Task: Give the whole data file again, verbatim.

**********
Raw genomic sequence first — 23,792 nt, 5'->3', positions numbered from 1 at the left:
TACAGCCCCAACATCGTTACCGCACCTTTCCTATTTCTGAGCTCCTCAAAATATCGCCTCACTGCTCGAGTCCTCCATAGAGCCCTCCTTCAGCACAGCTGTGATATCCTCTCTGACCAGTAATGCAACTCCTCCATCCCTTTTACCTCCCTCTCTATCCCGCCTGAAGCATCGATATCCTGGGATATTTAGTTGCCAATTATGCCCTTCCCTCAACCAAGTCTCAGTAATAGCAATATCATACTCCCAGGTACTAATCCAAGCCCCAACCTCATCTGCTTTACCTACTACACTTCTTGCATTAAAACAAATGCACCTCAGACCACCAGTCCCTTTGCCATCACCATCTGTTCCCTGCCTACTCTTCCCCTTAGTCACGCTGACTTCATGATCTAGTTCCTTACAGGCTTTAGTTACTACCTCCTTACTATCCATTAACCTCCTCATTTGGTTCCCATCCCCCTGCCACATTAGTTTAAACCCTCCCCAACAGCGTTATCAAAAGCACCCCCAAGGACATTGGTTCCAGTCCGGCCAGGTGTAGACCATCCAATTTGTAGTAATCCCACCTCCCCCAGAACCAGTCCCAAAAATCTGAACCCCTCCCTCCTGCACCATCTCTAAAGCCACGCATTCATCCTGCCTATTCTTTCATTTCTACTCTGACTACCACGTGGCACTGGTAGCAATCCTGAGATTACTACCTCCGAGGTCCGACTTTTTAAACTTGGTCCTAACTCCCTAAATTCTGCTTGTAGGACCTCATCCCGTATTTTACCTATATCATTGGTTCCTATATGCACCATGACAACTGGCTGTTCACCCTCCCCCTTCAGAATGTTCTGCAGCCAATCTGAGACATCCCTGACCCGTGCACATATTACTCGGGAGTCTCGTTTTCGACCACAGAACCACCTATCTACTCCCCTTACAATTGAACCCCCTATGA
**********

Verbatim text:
Raw genomic sequence first — 23,792 nt, 5'->3', positions numbered from 1 at the left:
TACAGCCCCAACATCGTTACCGCACCTTTCCTATTTCTGAGCTCCTCAAAATATCGCCTCACTGCTCGAGTCCTCCATAGAGCCCTCCTTCAGCACAGCTGTGATATCCTCTCTGACCAGTAATGCAACTCCTCCATCCCTTTTACCTCCCTCTCTATCCCGCCTGAAGCATCGATATCCTGGGATATTTAGTTGCCAATTATGCCCTTCCCTCAACCAAGTCTCAGTAATAGCAATATCATACTCCCAGGTACTAATCCAAGCCCCAACCTCATCTGCTTTACCTACTACACTTCTTGCATTAAAACAAATGCACCTCAGACCACCAGTCCCTTTGCCATCACCATCTGTTCCCTGCCTACTCTTCCCCTTAGTCACGCTGACTTCATGATCTAGTTCCTTACAGGCTTTAGTTACTACCTCCTTACTATCCATTAACCTCCTCATTTGGTTCCCATCCCCCTGCCACATTAGTTTAAACCCTCCCCAACAGCGTTATCAAAAGCACCCCCAAGGACATTGGTTCCAGTCCGGCCAGGTGTAGACCATCCAATTTGTAGTAATCCCACCTCCCCCAGAACCAGTCCCAAAAATCTGAACCCCTCCCTCCTGCACCATCTCTAAAGCCACGCATTCATCCTGCCTATTCTTTCATTTCTACTCTGACTACCACGTGGCACTGGTAGCAATCCTGAGATTACTACCTCCGAGGTCCGACTTTTTAAACTTGGTCCTAACTCCCTAAATTCTGCTTGTAGGACCTCATCCCGTATTTTACCTATATCATTGGTTCCTATATGCACCATGACAACTGGCTGTTCACCCTCCCCCTTCAGAATGTTCTGCAGCCAATCTGAGACATCCCTGACCCGTGCACATATTACTCGGGAGTCTCGTTTTCGACCACAGAACCACCTATCTACTCCCCTTACAATTGAACCCCCTATGA